Heber City government candidates debate economic strategy
Speaking to the business community yesterday, Heber’s mayoral and city council candidates all said they would support small businesses, but with different approaches.
The two mayoral candidates, incumbent Kelleen Potter and city councilor Heidi Franco, took the stage from the Zermatt boardroom in Midway, addressing the Heber Valley Chamber of Commerce and guests.
Three of the four candidates vying for two board seats were also present. Yvonne Barney, Friends of Heber Valley, medical scientist Bryce Hoover and financial advisor Scott Phillips were in attendance. The incumbent Wayne Hardman was on a trip to California.
After Hoover told the venue he would focus on increasing foot traffic on Main Street, Barney said she would represent community voices opposed to the downtown’s large-scale growth.
“I think the thing that we have seen the most since the post COVID, and we are still there, is the fact that a lot of companies who have lost their income, who have lost their business,” she said. declared. “So I think it’s important that we stay away from large format developments. I think it’s important that we develop and maintain our infrastructure in the city center, allowing small businesses to be in buildings that would thrive.
Barney and Hoover have expressed skepticism about the current council’s plans for the downtown economic development project, known as the Community Reinvestment Zone, or CRA.
City officials have described the ARC as the key to funding a “revitalized” downtown Heber over the next two decades. By restoring old buildings, constructing parking lots and upgrading infrastructure, he hopes to attract tourists and buyers and broaden the city’s sales tax base.
Phillips said bringing a large national company to the Reinvestment Zone is the best way to generate tax revenue to fund projects downtown.
“Small business is the community, and we need to be a business friendly community. If we look to the future, the CRA will produce millions of dollars in benefits, not just for the city, not just for the county, not just for the school district. Imagine a complete redevelopment of Main Street. This is the only way it will ever happen. Where will the money come from to redevelop Main Street without the CRA? Phillips said.
Using an ARC is a financial strategy the city adopted in July to use tax revenue to reinvest in downtown Heber. With an ARC, only new tax revenues are used to fund downtown reinvestment projects.
For example, a city study predicts that a new Smith’s Marketplace could generate up to $ 16 million in taxes over 20 years. Based on that estimate, city council on Tuesday approved a deal to help build a new Smith’s in the future.
Hoover said he preferred to look for ways to achieve this economic development by investing in small businesses and revitalizing existing buildings.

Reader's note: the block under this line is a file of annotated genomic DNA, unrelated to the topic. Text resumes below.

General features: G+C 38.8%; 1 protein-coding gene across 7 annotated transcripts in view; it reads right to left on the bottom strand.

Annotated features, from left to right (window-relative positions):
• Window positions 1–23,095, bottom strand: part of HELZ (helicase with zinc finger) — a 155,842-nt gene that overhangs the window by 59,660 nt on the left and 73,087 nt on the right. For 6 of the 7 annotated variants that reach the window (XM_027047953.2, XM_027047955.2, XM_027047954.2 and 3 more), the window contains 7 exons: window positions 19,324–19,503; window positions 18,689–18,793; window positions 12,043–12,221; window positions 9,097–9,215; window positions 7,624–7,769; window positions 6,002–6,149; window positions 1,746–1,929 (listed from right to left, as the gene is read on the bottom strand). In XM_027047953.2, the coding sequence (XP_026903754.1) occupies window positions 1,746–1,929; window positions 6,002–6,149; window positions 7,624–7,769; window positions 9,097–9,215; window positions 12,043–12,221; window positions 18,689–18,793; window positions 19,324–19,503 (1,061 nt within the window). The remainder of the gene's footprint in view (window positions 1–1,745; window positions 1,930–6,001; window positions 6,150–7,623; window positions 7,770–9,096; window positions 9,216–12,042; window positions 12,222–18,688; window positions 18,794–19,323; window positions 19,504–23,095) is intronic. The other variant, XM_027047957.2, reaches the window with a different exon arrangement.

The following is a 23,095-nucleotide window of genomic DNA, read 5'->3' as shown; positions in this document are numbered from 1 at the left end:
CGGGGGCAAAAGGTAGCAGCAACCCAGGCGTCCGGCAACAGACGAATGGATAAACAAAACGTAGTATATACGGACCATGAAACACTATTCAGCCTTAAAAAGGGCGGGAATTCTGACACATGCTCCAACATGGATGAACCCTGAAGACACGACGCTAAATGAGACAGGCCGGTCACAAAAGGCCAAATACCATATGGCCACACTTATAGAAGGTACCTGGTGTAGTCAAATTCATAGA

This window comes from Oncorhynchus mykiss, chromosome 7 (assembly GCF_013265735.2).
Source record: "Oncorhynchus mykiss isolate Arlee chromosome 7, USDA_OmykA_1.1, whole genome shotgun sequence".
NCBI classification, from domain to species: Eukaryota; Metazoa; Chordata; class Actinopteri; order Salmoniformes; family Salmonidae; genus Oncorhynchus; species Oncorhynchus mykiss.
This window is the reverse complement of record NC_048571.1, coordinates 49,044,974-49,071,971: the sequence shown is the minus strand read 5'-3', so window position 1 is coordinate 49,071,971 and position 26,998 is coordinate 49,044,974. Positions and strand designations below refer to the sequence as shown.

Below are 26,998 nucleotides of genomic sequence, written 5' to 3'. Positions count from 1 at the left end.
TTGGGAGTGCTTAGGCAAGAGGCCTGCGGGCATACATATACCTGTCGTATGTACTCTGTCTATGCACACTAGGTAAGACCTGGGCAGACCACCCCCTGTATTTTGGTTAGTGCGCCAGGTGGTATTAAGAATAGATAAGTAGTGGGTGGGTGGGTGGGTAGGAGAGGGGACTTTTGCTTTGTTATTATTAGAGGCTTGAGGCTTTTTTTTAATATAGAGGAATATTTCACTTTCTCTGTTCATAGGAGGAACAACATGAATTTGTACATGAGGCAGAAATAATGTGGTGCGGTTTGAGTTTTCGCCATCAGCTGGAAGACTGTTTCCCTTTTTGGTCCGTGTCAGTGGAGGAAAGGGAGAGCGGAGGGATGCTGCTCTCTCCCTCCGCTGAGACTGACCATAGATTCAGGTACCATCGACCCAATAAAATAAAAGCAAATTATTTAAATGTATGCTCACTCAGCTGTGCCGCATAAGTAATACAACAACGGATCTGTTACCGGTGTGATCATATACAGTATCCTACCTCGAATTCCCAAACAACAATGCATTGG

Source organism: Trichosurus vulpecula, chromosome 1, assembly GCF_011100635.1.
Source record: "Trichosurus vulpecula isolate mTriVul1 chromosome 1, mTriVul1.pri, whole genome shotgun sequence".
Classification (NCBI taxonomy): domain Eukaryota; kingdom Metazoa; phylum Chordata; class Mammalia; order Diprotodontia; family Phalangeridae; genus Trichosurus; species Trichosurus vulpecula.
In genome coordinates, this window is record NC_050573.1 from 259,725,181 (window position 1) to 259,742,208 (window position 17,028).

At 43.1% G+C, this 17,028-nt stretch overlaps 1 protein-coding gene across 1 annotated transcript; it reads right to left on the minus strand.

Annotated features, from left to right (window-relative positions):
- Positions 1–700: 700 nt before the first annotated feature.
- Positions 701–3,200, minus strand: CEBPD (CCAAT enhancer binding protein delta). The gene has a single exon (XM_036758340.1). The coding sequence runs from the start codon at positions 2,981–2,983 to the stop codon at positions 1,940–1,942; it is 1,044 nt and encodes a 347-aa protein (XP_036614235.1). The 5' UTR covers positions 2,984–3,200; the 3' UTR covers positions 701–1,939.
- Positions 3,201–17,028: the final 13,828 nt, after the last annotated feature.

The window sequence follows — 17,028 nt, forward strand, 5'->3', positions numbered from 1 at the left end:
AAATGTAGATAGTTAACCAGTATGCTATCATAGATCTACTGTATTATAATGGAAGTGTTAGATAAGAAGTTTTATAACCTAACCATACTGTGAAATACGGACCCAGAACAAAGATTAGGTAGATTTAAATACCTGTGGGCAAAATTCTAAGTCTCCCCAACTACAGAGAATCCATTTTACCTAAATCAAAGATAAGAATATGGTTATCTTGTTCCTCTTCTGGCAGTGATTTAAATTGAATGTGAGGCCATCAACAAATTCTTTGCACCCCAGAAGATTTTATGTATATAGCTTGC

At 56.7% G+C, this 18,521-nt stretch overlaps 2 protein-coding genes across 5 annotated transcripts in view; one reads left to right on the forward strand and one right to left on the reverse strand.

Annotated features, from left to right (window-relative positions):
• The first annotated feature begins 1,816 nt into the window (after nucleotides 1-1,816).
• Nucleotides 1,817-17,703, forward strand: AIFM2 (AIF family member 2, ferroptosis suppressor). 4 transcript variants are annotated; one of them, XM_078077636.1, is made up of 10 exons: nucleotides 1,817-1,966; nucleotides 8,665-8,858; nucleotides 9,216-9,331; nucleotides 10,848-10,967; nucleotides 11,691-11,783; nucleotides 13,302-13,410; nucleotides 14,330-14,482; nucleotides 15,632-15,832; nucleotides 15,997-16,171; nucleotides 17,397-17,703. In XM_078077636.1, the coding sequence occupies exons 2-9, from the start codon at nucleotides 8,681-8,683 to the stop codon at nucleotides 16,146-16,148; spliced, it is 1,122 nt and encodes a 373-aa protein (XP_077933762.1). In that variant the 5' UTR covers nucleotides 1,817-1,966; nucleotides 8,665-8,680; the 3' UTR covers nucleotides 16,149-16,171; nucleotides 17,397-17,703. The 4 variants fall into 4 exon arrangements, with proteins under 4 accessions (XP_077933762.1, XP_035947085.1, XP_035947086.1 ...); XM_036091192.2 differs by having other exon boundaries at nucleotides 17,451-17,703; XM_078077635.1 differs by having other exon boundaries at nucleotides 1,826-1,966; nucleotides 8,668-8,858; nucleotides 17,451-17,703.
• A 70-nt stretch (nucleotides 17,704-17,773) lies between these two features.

“In my mind, the CRA is helping small businesses, not big businesses,” he said. “If we pour money into a new Smith store, for example, to do a new development, what will happen to the old Smith store? I’m concerned about Main Street and the money pouring into people’s small businesses – so the city comes in and gives them money to improve their businesses, but then we just doubled their taxes. I don’t want to tax the small businesses in the valley.
The mayoral candidates have both said they will listen to the voices of experts and their constituents in making decisions.
Franco, the only councilor to vote against the Smith’s deal on Tuesday night, said the city should be cautious about committing significant CRA revenue to big business.
She told the forum audience, “For me, initially, the ARC we originally discussed in city council was going to focus on local businesses. The city council discussed its use for local parking, for commercial facades and downtown revitalization, but also for essential worker grants, which we as a city, county or school district must also secure. as much as you fight to get essential workers.
Meanwhile, outgoing Mayor Potter has suggested implementing the strategy on a case-by-case basis.
“What this ARC should do is create a development that would not happen without this investment from the ARC. There are places that somebody could put storage units, and we could say, “Well, we didn’t really want storage units there. Well, maybe with an investment from the CRA, they could do something a little better that would help create more sales tax revenue, do something better for this industry. city; that’s the kind of thing, ”Potter said.
Candidates for Heber’s city council will reconvene on Friday at KPCW local news time from 8 a.m. to 9 a.m. To listen live, tune to 91.9 FM in Wasatch County or 91.7 in Summit County, or visit kpcw.org to stream the conversation during or after the broadcast.
The town hall sent the ballots to voters last week. Election day is Tuesday, November 2.